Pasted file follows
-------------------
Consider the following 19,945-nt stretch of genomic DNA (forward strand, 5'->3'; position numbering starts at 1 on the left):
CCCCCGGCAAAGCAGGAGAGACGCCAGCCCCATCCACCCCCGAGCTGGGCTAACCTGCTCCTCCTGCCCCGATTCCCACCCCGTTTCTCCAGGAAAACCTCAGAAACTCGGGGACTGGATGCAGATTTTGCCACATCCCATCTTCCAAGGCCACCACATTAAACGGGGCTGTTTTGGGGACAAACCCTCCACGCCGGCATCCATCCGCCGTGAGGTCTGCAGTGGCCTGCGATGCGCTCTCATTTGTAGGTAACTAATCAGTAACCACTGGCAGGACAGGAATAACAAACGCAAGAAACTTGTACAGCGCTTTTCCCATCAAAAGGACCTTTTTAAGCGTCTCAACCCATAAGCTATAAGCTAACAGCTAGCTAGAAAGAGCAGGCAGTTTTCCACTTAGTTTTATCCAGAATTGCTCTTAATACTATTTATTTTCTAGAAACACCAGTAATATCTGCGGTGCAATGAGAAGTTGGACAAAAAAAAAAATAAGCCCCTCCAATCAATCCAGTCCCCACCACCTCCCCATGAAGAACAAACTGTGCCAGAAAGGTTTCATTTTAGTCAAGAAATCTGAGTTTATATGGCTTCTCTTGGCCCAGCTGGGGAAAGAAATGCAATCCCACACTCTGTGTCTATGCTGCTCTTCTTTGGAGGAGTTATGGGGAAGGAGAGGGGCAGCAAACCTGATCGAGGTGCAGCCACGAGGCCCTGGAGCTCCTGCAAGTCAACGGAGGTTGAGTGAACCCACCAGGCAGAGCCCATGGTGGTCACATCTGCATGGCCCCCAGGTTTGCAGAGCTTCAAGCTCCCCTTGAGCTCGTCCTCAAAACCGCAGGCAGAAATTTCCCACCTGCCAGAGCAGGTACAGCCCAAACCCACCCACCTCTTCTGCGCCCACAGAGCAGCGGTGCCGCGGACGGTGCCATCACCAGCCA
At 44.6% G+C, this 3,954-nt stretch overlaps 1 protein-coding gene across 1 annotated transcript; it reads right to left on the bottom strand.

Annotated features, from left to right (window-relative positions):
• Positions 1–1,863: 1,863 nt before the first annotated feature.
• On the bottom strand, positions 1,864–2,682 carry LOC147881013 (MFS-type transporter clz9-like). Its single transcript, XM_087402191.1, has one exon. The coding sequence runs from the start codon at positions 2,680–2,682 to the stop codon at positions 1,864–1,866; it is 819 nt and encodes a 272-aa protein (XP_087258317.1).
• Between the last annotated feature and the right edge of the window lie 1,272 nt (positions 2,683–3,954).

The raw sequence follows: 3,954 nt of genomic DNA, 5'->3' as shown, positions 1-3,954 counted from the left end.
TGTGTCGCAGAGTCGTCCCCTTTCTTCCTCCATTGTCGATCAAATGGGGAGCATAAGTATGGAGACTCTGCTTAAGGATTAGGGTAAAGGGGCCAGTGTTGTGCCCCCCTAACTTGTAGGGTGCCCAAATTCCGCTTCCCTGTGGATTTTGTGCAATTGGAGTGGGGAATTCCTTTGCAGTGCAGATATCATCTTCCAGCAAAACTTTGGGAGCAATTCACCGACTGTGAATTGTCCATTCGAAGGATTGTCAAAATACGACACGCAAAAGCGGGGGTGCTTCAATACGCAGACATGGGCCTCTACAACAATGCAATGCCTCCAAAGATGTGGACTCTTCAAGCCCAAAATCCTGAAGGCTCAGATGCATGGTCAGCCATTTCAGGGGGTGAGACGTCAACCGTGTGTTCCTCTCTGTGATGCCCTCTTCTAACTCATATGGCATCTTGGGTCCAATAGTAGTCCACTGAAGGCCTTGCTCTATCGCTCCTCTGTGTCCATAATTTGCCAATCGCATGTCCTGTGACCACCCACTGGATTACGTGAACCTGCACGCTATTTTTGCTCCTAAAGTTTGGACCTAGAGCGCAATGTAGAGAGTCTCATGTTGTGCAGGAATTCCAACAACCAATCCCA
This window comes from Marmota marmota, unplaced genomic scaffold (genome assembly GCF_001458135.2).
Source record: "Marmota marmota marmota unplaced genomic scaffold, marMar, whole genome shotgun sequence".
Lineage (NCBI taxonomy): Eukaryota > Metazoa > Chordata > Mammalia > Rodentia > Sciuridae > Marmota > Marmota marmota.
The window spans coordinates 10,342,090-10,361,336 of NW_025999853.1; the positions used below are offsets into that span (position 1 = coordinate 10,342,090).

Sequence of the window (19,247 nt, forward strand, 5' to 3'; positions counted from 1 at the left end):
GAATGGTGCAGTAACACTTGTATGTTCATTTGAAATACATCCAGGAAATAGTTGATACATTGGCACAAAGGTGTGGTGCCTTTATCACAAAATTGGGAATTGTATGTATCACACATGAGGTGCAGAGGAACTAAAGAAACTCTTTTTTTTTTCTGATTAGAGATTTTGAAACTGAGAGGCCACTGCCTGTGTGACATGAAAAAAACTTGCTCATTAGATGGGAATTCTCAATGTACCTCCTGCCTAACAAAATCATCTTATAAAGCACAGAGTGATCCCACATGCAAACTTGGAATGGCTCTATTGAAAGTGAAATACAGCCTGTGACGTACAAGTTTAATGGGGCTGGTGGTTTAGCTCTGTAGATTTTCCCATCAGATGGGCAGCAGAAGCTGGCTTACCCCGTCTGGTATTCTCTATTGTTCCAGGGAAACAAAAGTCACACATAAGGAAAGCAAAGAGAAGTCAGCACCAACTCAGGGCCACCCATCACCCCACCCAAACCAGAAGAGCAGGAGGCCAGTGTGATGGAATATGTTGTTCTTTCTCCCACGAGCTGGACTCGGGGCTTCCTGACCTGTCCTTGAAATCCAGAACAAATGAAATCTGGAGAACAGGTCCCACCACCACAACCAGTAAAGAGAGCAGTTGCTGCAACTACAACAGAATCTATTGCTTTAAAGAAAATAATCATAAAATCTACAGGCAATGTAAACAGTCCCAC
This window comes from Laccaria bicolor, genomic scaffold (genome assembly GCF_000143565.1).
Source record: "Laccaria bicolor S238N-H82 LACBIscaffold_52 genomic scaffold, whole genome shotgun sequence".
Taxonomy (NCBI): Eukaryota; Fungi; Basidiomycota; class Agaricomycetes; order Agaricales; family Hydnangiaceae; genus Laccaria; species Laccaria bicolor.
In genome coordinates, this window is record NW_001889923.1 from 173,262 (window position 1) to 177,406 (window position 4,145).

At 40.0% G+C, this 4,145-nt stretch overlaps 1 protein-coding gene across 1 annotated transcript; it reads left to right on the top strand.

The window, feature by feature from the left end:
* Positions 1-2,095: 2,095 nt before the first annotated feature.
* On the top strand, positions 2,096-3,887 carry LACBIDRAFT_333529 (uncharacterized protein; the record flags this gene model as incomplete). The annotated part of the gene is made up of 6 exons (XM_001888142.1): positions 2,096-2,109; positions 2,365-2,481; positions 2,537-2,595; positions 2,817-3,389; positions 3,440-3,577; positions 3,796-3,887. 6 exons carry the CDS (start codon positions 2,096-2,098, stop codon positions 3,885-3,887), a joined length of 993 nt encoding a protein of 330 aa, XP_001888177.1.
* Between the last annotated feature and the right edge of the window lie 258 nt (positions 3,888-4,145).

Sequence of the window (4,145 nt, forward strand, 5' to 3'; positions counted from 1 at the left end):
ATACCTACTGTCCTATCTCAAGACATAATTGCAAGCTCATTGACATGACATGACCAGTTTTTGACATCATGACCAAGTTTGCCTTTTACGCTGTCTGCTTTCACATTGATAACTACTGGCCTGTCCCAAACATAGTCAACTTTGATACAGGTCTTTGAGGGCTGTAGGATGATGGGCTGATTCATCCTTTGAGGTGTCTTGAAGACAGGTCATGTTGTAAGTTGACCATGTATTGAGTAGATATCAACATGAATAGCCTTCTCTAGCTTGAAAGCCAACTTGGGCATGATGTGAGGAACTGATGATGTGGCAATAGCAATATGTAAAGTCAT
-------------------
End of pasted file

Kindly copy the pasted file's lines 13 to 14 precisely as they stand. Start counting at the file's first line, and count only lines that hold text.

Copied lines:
The window spans coordinates 10,342,090-10,361,336 of NW_025999853.1; the positions used below are offsets into that span (position 1 = coordinate 10,342,090).

Sequence of the window (19,247 nt, forward strand, 5' to 3'; positions counted from 1 at the left end):